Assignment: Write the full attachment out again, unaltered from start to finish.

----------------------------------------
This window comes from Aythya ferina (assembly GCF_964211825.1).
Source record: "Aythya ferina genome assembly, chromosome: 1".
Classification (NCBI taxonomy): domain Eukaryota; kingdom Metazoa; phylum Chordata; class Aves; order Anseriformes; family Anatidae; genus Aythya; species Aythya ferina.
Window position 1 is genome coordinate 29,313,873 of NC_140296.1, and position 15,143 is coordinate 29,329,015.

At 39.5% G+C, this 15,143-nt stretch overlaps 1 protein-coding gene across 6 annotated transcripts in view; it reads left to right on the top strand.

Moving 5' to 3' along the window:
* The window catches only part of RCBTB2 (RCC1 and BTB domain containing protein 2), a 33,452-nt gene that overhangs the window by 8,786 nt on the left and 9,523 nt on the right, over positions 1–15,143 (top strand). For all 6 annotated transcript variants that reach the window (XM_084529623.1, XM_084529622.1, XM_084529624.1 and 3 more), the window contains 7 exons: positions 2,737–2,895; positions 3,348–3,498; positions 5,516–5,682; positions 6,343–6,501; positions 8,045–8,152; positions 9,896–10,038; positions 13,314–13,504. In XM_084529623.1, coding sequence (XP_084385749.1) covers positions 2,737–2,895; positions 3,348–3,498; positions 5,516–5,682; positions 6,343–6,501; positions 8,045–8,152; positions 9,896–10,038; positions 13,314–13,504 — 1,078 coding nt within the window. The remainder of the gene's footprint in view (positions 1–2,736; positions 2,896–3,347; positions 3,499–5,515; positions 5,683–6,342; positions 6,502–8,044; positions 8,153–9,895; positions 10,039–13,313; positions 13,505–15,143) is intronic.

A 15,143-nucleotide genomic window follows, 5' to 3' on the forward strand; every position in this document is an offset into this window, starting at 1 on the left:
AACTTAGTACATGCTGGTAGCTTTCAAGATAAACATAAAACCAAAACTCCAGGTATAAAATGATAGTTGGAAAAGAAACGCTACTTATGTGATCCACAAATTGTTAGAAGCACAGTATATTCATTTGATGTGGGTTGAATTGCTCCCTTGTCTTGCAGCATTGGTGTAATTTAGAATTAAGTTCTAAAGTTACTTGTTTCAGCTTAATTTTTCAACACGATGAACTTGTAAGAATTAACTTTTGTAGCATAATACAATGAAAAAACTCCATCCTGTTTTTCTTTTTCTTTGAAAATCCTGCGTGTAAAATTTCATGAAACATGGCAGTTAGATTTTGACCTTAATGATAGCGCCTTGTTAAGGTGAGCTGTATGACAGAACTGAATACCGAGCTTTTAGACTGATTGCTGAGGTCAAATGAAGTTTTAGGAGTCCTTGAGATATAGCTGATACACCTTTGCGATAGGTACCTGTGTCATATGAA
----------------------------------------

This window comes from Aythya ferina (assembly GCF_964211825.1).
Source record: "Aythya ferina genome assembly, chromosome: 1".
Classification (NCBI taxonomy): domain Eukaryota; kingdom Metazoa; phylum Chordata; class Aves; order Anseriformes; family Anatidae; genus Aythya; species Aythya ferina.
Window position 1 is genome coordinate 29,313,873 of NC_140296.1, and position 15,143 is coordinate 29,329,015.

At 39.5% G+C, this 15,143-nt stretch overlaps 1 protein-coding gene across 6 annotated transcripts in view; it reads left to right on the top strand.

Moving 5' to 3' along the window:
* The window catches only part of RCBTB2 (RCC1 and BTB domain containing protein 2), a 33,452-nt gene that overhangs the window by 8,786 nt on the left and 9,523 nt on the right, over positions 1–15,143 (top strand). For all 6 annotated transcript variants that reach the window (XM_084529623.1, XM_084529622.1, XM_084529624.1 and 3 more), the window contains 7 exons: positions 2,737–2,895; positions 3,348–3,498; positions 5,516–5,682; positions 6,343–6,501; positions 8,045–8,152; positions 9,896–10,038; positions 13,314–13,504. In XM_084529623.1, coding sequence (XP_084385749.1) covers positions 2,737–2,895; positions 3,348–3,498; positions 5,516–5,682; positions 6,343–6,501; positions 8,045–8,152; positions 9,896–10,038; positions 13,314–13,504 — 1,078 coding nt within the window. The remainder of the gene's footprint in view (positions 1–2,736; positions 2,896–3,347; positions 3,499–5,515; positions 5,683–6,342; positions 6,502–8,044; positions 8,153–9,895; positions 10,039–13,313; positions 13,505–15,143) is intronic.

A 15,143-nucleotide genomic window follows, 5' to 3' on the forward strand; every position in this document is an offset into this window, starting at 1 on the left:
AACTTAGTACATGCTGGTAGCTTTCAAGATAAACATAAAACCAAAACTCCAGGTATAAAATGATAGTTGGAAAAGAAACGCTACTTATGTGATCCACAAATTGTTAGAAGCACAGTATATTCATTTGATGTGGGTTGAATTGCTCCCTTGTCTTGCAGCATTGGTGTAATTTAGAATTAAGTTCTAAAGTTACTTGTTTCAGCTTAATTTTTCAACACGATGAACTTGTAAGAATTAACTTTTGTAGCATAATACAATGAAAAAACTCCATCCTGTTTTTCTTTTTCTTTGAAAATCCTGCGTGTAAAATTTCATGAAACATGGCAGTTAGATTTTGACCTTAATGATAGCGCCTTGTTAAGGTGAGCTGTATGACAGAACTGAATACCGAGCTTTTAGACTGATTGCTGAGGTCAAATGAAGTTTTAGGAGTCCTTGAGATATAGCTGATACACCTTTGCGATAGGTACCTGTGTCATATGAA